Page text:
We have all done to-do lists. Somehow there never seems to be enough hours in the day to accomplish all the things on your to-do list. Here is a system that works -- and it can work for you too.
A List Is Not Enough
Making a "things to do list" is not enough. You have to rank them. You have to know which tasks are more important so you can focus on them. Then you have to allocate resources to those items, measure your progress, and reward yourself for your successes.
List all your to-do items in a spreadsheet, although you can also do them on paper. You also can put them on your computer or smartphone, write them on your calendar, or input them to a time management software.
The first step is to list all you have to do. Then assign a rank to them so you can focus on the important items.
Use an A, B, C ranking. The A-list is the things I have to get done today before I leave. The B-list is things you need to get done, but not necessarily today. Finally, the C-list is the things you need to find time to do soon.
You may find out pretty quickly that things on the C-list, and even the B-list, just never get done. In one Operations Manager position several years ago, I found myself getting more and more frustrated with my A-list. Not only was I not getting through it every day, as I always had before, but the A-list kept growing. That's when I figured out what I had to do to make my to-do list work for me, and I developed a system that did work.
It wasn't enough to know what was important; what made the A-list. I also needed to know how long things would take and how much time I had to devote to them. I added a column to my to-do list with the estimated time each task should take and an adjacent column with the cumulative total.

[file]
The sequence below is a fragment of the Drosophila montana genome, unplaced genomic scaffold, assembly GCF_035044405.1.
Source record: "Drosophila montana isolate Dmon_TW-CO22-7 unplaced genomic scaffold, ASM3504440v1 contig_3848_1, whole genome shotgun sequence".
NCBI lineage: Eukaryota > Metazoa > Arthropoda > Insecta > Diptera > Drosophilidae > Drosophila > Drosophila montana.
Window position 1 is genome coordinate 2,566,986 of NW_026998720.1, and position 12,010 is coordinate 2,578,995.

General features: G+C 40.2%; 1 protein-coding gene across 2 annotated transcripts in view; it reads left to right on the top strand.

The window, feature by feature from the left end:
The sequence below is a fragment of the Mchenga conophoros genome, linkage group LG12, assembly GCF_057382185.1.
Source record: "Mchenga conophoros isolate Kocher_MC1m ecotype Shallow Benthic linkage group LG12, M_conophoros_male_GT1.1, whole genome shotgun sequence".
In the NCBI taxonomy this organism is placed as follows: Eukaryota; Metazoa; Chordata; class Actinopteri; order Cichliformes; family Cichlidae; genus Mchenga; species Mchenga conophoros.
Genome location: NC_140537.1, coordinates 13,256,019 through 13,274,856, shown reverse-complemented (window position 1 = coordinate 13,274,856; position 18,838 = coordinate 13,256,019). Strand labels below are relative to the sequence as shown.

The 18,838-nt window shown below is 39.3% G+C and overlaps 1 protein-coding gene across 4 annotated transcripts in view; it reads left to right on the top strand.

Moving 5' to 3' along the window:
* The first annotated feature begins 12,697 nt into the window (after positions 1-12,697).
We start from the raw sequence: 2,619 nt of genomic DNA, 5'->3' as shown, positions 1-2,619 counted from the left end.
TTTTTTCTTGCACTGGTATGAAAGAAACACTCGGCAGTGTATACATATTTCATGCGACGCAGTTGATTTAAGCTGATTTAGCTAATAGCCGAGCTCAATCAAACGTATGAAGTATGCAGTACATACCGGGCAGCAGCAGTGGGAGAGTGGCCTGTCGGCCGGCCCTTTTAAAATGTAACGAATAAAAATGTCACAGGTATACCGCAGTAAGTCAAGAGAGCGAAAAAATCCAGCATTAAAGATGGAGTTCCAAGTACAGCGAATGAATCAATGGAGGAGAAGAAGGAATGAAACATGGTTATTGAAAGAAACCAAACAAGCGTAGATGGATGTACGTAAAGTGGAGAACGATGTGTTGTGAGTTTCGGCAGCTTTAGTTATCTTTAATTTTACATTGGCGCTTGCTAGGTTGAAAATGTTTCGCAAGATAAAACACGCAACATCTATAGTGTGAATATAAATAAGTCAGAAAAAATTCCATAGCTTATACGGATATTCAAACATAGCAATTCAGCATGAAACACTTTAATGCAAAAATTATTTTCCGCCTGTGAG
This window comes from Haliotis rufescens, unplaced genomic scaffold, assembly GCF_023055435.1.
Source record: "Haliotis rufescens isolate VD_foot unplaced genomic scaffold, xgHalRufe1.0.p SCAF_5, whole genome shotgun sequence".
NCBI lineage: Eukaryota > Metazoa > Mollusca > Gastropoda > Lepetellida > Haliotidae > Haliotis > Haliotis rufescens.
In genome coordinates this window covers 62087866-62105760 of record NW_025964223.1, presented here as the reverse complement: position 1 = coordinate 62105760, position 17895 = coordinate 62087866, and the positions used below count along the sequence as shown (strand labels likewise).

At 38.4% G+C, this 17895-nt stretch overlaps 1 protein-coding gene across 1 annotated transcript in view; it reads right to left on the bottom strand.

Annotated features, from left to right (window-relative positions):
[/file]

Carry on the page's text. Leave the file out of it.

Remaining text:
Then I did a simple time study. As I did each task I wrote down what I did and the start and end times. I kept track for an entire day. Then I repeated it a couple weeks later on a different day. It wasn't an exhaustive survey by any means, but it gave me some insight. As the Operations Manager, much of my day was taken up by interruptions - dealing with events that happened, crises that came up, or problems that had to be solved. On average these interruptions consumed four hours a day. Since I typically work a ten-hour day, that left me six hours a day for the things on my to-do list.
Each night, before I left the office, I would update my to-do list. I would delete the things that I had completed, delegated, or downgraded, add the new things that had come up, rearrange the priorities to get the most important tasks on top, and assign estimated time to each. Then I'd go down the list to the six-hour mark and draw a line. That became my target for the next day.
Most often, that line fell somewhere on my A-list. Seldom was it anywhere near the bottom. However, that was my goal. If I hit or passed the line, I went home feeling like it had been a productive and successful day. Instead of beating myself up over the things I hadn't been able to get to, I acknowledged my success at having met or beaten my goal. The next day, I had to start all over again and reach for the new goal, but I did it from the perspective of building on previous success rather than from the frustration of constantly having more to do than I had time to accomplish.
You Need A System
To be successful, you have to develop a system to manage your time so you can get more done in the time you have. If your target line on your to-do list is always near the top, your boss is going to start looking for someone else who can work a little farther down the list every day. Below, check out a few resources to help you do a better job of time management.
Manage This Issue
List the tasks you have to do. Prioritize those that are important, not just urgent. Have a plan for what to accomplish each day. Work toward that plan. Reward yourself when you meet or beat your goal.